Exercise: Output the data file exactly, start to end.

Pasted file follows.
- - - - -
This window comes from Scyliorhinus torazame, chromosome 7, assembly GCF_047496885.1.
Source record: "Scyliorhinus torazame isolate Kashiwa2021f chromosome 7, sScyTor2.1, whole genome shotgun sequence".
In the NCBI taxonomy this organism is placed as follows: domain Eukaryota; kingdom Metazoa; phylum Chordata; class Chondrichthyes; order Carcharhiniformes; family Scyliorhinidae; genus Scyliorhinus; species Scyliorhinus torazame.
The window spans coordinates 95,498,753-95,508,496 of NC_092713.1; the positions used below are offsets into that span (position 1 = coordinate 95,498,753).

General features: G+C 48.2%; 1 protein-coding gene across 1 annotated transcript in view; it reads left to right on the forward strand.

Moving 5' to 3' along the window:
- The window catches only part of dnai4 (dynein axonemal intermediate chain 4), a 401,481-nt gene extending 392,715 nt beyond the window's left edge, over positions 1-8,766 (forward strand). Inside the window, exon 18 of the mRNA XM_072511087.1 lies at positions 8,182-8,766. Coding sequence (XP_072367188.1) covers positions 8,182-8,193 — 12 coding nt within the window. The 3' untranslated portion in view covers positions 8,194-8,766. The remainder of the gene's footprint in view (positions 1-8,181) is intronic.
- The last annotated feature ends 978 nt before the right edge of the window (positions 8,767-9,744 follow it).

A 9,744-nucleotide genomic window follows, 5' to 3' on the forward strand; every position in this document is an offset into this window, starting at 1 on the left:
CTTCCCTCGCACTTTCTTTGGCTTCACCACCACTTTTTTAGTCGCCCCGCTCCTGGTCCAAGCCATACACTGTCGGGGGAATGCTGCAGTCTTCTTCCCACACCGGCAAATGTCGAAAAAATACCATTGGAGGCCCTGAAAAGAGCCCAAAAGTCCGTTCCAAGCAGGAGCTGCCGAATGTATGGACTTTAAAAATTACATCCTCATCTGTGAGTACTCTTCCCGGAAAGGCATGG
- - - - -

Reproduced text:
This window comes from Scyliorhinus torazame, chromosome 7, assembly GCF_047496885.1.
Source record: "Scyliorhinus torazame isolate Kashiwa2021f chromosome 7, sScyTor2.1, whole genome shotgun sequence".
In the NCBI taxonomy this organism is placed as follows: domain Eukaryota; kingdom Metazoa; phylum Chordata; class Chondrichthyes; order Carcharhiniformes; family Scyliorhinidae; genus Scyliorhinus; species Scyliorhinus torazame.
The window spans coordinates 95,498,753-95,508,496 of NC_092713.1; the positions used below are offsets into that span (position 1 = coordinate 95,498,753).

General features: G+C 48.2%; 1 protein-coding gene across 1 annotated transcript in view; it reads left to right on the forward strand.

Moving 5' to 3' along the window:
- The window catches only part of dnai4 (dynein axonemal intermediate chain 4), a 401,481-nt gene extending 392,715 nt beyond the window's left edge, over positions 1-8,766 (forward strand). Inside the window, exon 18 of the mRNA XM_072511087.1 lies at positions 8,182-8,766. Coding sequence (XP_072367188.1) covers positions 8,182-8,193 — 12 coding nt within the window. The 3' untranslated portion in view covers positions 8,194-8,766. The remainder of the gene's footprint in view (positions 1-8,181) is intronic.
- The last annotated feature ends 978 nt before the right edge of the window (positions 8,767-9,744 follow it).

A 9,744-nucleotide genomic window follows, 5' to 3' on the forward strand; every position in this document is an offset into this window, starting at 1 on the left:
CTTCCCTCGCACTTTCTTTGGCTTCACCACCACTTTTTTAGTCGCCCCGCTCCTGGTCCAAGCCATACACTGTCGGGGGAATGCTGCAGTCTTCTTCCCACACCGGCAAATGTCGAAAAAATACCATTGGAGGCCCTGAAAAGAGCCCAAAAGTCCGTTCCAAGCAGGAGCTGCCGAATGTATGGACTTTAAAAATTACATCCTCATCTGTGAGTACTCTTCCCGGAAAGGCATGG